So what do you think? Do you think that if sin was the primary reason for Jesus becoming human, that this would mean that creation determined something for God, that God did not first determine for himself? Thomas Aquinas, Habets argues throughout the rest of his essay, would answer in the affirmative; i.e. that the primary reason Jesus came to earth as a human being was to deal with the consequences and fall out provided by the Fall. It is understandable why Aquinas and the classical Tradition have taken this view, but is the traditional view consistent with the theo-logic required by a doctrine of God that sees Jesus as primary over all of creation?

Here is how Myk breaks this down in even more pointed fashion:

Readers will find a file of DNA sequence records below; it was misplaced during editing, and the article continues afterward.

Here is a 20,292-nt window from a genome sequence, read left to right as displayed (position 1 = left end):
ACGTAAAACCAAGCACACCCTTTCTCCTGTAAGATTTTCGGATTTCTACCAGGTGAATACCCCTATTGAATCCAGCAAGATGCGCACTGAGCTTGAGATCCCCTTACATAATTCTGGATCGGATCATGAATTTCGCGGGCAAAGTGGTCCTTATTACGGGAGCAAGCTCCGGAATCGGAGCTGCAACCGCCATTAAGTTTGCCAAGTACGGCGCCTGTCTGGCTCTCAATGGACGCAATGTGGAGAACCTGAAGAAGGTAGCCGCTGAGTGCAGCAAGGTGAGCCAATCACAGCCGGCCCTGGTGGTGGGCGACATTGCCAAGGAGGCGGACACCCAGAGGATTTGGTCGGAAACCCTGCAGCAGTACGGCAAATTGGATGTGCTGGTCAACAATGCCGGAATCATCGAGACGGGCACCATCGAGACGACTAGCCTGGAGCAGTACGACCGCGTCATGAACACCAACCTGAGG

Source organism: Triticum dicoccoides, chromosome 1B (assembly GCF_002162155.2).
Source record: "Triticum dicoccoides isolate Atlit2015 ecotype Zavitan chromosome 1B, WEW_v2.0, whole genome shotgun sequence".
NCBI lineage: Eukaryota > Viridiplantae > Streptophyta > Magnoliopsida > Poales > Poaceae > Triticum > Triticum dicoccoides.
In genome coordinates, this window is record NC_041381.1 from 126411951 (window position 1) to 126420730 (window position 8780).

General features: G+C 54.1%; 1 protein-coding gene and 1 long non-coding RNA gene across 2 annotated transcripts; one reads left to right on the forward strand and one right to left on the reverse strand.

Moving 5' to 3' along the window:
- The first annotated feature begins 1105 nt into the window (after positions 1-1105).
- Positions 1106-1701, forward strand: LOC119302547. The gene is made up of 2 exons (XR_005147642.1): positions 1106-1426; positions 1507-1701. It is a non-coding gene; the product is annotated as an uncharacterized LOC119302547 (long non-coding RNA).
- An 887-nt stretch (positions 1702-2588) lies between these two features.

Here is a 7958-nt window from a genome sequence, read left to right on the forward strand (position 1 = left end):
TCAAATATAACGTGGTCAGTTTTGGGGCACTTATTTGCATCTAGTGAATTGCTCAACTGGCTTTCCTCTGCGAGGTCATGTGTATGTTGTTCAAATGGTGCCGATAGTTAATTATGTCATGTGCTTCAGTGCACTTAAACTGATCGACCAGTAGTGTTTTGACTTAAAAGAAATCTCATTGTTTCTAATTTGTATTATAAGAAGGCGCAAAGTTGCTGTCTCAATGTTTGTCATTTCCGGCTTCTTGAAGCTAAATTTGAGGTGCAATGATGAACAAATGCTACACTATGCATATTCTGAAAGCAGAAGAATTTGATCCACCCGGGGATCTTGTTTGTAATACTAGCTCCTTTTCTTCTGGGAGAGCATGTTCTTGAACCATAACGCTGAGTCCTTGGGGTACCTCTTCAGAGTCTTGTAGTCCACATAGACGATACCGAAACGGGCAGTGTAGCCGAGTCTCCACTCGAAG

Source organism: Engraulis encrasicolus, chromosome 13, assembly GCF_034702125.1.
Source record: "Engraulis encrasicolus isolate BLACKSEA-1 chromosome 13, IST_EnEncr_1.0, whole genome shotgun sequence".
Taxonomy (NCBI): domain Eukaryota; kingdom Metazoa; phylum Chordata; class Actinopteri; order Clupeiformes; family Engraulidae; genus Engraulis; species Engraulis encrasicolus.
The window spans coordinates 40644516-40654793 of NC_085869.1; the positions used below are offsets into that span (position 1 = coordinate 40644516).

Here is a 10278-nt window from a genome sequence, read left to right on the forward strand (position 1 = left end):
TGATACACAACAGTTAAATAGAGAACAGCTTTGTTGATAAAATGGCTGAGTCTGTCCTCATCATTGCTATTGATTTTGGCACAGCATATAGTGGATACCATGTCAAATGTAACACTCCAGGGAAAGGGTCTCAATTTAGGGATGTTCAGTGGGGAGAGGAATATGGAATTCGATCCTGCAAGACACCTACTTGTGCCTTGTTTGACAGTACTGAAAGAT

[T]wo views on the primacy of Christ dominate the discussion within medieval theology, those of the Franciscans, led by John Duns Scotus, and those of the Dominicans, led by Thomas Aquinas. According to the first view humanity was created for glory, and sin is merely an episode along the way. The incarnation would have occurred  irrespective of the fall since humanity’s ultimate destiny is participation in the being of God and the incarnation guarantees that this will be realized. This Franciscan position is known as the Scotistic thesis. It is what one scholar terms ‘elevation-line’ theology which sees the incarnation as the way to the elevation or consummation of creation.5 The second major view considers the deliverance of creation as secondary to the question of sin. This is the Dominican position known as the Thomistic thesis. It may be characterised as a ‘restitution-line’ theology, in which the incarnation occurred solely as a remedy for humanity’s sin, with the restitution of creation as a corollary. Both ‘school’s’ of thought deserve some articulation before examining some recent contributions to the issue. [pp. 344-45]